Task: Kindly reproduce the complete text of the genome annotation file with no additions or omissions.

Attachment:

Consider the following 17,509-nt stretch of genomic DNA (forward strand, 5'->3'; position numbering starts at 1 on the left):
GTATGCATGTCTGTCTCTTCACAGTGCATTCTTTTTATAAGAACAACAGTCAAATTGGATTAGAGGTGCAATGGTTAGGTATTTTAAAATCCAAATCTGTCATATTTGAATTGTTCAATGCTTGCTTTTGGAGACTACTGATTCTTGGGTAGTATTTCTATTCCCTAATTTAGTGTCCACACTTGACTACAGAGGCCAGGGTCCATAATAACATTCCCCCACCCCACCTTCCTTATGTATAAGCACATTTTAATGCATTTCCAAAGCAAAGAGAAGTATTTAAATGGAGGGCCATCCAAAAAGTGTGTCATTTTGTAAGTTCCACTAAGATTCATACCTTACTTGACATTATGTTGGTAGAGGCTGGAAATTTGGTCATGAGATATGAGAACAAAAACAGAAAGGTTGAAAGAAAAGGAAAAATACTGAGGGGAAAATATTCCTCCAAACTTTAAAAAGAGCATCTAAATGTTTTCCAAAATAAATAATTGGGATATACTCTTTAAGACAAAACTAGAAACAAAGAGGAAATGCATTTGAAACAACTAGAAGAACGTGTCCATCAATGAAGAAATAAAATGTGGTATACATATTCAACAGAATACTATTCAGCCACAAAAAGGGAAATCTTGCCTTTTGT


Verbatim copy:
Consider the following 17,509-nt stretch of genomic DNA (forward strand, 5'->3'; position numbering starts at 1 on the left):
GTATGCATGTCTGTCTCTTCACAGTGCATTCTTTTTATAAGAACAACAGTCAAATTGGATTAGAGGTGCAATGGTTAGGTATTTTAAAATCCAAATCTGTCATATTTGAATTGTTCAATGCTTGCTTTTGGAGACTACTGATTCTTGGGTAGTATTTCTATTCCCTAATTTAGTGTCCACACTTGACTACAGAGGCCAGGGTCCATAATAACATTCCCCCACCCCACCTTCCTTATGTATAAGCACATTTTAATGCATTTCCAAAGCAAAGAGAAGTATTTAAATGGAGGGCCATCCAAAAAGTGTGTCATTTTGTAAGTTCCACTAAGATTCATACCTTACTTGACATTATGTTGGTAGAGGCTGGAAATTTGGTCATGAGATATGAGAACAAAAACAGAAAGGTTGAAAGAAAAGGAAAAATACTGAGGGGAAAATATTCCTCCAAACTTTAAAAAGAGCATCTAAATGTTTTCCAAAATAAATAATTGGGATATACTCTTTAAGACAAAACTAGAAACAAAGAGGAAATGCATTTGAAACAACTAGAAGAACGTGTCCATCAATGAAGAAATAAAATGTGGTATACATATTCAACAGAATACTATTCAGCCACAAAAAGGGAAATCTTGCCTTTTGT